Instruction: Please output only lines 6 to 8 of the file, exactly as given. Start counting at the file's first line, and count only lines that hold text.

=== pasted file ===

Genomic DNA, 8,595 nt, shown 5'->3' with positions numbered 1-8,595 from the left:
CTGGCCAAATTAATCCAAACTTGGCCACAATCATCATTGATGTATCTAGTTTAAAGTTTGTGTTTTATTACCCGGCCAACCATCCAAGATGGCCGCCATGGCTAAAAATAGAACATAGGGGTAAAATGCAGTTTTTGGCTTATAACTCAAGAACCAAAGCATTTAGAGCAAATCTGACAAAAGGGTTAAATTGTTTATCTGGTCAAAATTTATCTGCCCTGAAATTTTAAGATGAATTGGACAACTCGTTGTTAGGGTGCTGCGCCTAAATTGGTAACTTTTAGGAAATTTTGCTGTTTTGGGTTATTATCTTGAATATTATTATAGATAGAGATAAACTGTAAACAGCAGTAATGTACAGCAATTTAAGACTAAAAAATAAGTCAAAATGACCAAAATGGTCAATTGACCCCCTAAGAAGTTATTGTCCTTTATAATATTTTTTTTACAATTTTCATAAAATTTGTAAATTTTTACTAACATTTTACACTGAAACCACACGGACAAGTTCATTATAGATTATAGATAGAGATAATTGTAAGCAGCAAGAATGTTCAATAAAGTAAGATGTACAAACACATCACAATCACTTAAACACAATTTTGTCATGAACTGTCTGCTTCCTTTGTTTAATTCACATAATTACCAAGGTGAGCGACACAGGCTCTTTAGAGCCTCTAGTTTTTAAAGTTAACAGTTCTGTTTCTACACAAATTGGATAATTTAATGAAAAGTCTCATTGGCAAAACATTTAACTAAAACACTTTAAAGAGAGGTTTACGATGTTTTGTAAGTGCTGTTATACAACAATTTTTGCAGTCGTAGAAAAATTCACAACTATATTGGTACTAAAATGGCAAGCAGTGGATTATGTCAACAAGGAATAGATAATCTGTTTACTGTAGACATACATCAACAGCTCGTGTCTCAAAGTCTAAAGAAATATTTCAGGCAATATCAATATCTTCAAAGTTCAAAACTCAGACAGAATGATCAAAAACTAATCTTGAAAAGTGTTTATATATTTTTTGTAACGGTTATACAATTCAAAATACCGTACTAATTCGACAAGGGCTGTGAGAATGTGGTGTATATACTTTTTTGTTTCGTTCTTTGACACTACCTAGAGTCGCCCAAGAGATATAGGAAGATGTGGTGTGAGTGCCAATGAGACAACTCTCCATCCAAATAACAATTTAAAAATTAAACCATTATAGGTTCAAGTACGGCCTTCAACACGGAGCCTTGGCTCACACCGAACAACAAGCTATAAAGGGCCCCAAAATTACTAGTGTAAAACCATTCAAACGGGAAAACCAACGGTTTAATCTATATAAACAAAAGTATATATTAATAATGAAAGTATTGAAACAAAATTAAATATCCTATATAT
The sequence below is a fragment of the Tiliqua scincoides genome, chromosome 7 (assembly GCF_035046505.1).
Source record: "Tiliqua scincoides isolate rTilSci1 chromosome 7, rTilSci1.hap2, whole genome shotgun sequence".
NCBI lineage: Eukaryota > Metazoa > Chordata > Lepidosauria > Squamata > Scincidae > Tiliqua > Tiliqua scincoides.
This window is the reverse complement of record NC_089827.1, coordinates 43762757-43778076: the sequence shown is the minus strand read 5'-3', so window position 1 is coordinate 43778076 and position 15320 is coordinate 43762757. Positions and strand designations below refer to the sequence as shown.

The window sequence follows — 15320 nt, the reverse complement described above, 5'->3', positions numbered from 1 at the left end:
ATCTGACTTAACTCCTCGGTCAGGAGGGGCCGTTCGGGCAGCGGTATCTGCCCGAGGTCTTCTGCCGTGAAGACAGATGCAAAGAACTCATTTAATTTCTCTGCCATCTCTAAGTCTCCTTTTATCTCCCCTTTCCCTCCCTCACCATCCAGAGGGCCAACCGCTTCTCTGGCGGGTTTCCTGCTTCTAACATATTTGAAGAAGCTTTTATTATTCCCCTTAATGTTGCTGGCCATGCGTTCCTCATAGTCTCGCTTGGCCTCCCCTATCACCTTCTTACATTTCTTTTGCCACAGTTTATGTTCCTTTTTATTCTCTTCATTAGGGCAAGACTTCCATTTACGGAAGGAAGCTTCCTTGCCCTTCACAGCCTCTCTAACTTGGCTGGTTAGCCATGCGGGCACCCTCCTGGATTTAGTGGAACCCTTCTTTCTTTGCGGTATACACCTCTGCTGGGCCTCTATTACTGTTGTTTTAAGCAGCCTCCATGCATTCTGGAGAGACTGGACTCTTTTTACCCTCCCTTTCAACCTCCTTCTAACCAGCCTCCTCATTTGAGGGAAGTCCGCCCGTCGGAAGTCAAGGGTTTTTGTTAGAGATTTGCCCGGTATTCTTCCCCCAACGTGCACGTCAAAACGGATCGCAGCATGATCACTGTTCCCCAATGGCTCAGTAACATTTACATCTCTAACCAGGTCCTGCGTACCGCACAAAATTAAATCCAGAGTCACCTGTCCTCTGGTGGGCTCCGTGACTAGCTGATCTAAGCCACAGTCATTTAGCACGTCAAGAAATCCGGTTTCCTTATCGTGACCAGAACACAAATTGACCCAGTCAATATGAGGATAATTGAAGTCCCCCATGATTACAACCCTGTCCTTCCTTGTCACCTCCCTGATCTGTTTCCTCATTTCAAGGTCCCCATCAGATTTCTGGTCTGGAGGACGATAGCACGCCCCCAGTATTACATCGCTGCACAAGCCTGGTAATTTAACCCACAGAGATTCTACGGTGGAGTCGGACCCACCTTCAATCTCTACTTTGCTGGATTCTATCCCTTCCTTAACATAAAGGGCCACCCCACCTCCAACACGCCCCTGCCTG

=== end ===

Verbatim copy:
This window is the reverse complement of record NC_089827.1, coordinates 43762757-43778076: the sequence shown is the minus strand read 5'-3', so window position 1 is coordinate 43778076 and position 15320 is coordinate 43762757. Positions and strand designations below refer to the sequence as shown.

The window sequence follows — 15320 nt, the reverse complement described above, 5'->3', positions numbered from 1 at the left end:
ATCTGACTTAACTCCTCGGTCAGGAGGGGCCGTTCGGGCAGCGGTATCTGCCCGAGGTCTTCTGCCGTGAAGACAGATGCAAAGAACTCATTTAATTTCTCTGCCATCTCTAAGTCTCCTTTTATCTCCCCTTTCCCTCCCTCACCATCCAGAGGGCCAACCGCTTCTCTGGCGGGTTTCCTGCTTCTAACATATTTGAAGAAGCTTTTATTATTCCCCTTAATGTTGCTGGCCATGCGTTCCTCATAGTCTCGCTTGGCCTCCCCTATCACCTTCTTACATTTCTTTTGCCACAGTTTATGTTCCTTTTTATTCTCTTCATTAGGGCAAGACTTCCATTTACGGAAGGAAGCTTCCTTGCCCTTCACAGCCTCTCTAACTTGGCTGGTTAGCCATGCGGGCACCCTCCTGGATTTAGTGGAACCCTTCTTTCTTTGCGGTATACACCTCTGCTGGGCCTCTATTACTGTTGTTTTAAGCAGCCTCCATGCATTCTGGAGAGACTGGACTCTTTTTACCCTCCCTTTCAACCTCCTTCTAACCAGCCTCCTCATTTGAGGGAAGTCCGCCCGTCGGAAGTCAAGGGTTTTTGTTAGAGATTTGCCCGGTATTCTTCCCCCAACGTGCACGTCAAAACGGATCGCAGCATGATCACTGTTCCCCAATGGCTCAGTAACATTTACATCTCTAACCAGGTCCTGCGTACCGCACAAAATTAAATCCAGAGTCACCTGTCCTCTGGTGGGCTCCGTGACTAGCTGATCTAAGCCACAGTCATTTAGCACGTCAAGAAATCCGGTTTCCTTATCGTGACCAGAACACAAATTGACCCAGTCAATATGAGGATAATTGAAGTCCCCCATGATTACAACCCTGTCCTTCCTTGTCACCTCCCTGATCTGTTTCCTCATTTCAAGGTCCCCATCAGATTTCTGGTCTGGAGGACGATAGCACGCCCCCAGTATTACATCGCTGCACAAGCCTGGTAATTTAACCCACAGAGATTCTACGGTGGAGTCGGACCCACCTTCAATCTCTACTTTGCTGGATTCTATCCCTTCCTTAACATAAAGGGCCACCCCACCTCCAACACGCCCCTGCCTG